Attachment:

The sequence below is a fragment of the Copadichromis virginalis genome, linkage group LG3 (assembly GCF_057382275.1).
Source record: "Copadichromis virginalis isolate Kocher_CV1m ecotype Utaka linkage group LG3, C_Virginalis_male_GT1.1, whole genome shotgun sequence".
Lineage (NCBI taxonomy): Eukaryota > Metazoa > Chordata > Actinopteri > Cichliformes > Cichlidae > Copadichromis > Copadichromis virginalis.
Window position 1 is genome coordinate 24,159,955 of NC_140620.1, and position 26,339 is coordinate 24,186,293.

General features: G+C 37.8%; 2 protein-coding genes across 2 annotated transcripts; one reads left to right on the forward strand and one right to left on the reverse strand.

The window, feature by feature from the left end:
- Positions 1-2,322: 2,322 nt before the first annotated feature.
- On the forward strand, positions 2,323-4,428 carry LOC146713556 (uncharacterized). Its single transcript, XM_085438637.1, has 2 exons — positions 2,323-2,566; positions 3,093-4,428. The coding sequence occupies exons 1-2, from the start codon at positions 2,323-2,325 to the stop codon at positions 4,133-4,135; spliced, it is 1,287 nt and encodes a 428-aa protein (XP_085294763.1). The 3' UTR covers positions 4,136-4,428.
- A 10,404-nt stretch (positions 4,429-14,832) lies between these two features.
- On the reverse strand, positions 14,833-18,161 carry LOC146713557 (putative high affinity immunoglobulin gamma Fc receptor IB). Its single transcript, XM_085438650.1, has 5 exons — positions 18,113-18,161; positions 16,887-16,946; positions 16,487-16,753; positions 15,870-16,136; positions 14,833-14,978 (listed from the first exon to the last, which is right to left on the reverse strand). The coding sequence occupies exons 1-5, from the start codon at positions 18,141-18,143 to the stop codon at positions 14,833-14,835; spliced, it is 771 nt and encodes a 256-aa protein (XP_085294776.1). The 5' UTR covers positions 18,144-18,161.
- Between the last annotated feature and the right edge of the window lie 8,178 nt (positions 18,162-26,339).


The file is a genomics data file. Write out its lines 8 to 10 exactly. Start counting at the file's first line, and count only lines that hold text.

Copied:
- On the forward strand, positions 2,323-4,428 carry LOC146713556 (uncharacterized). Its single transcript, XM_085438637.1, has 2 exons — positions 2,323-2,566; positions 3,093-4,428. The coding sequence occupies exons 1-2, from the start codon at positions 2,323-2,325 to the stop codon at positions 4,133-4,135; spliced, it is 1,287 nt and encodes a 428-aa protein (XP_085294763.1). The 3' UTR covers positions 4,136-4,428.
- A 10,404-nt stretch (positions 4,429-14,832) lies between these two features.
- On the reverse strand, positions 14,833-18,161 carry LOC146713557 (putative high affinity immunoglobulin gamma Fc receptor IB). Its single transcript, XM_085438650.1, has 5 exons — positions 18,113-18,161; positions 16,887-16,946; positions 16,487-16,753; positions 15,870-16,136; positions 14,833-14,978 (listed from the first exon to the last, which is right to left on the reverse strand). The coding sequence occupies exons 1-5, from the start codon at positions 18,141-18,143 to the stop codon at positions 14,833-14,835; spliced, it is 771 nt and encodes a 256-aa protein (XP_085294776.1). The 5' UTR covers positions 18,144-18,161.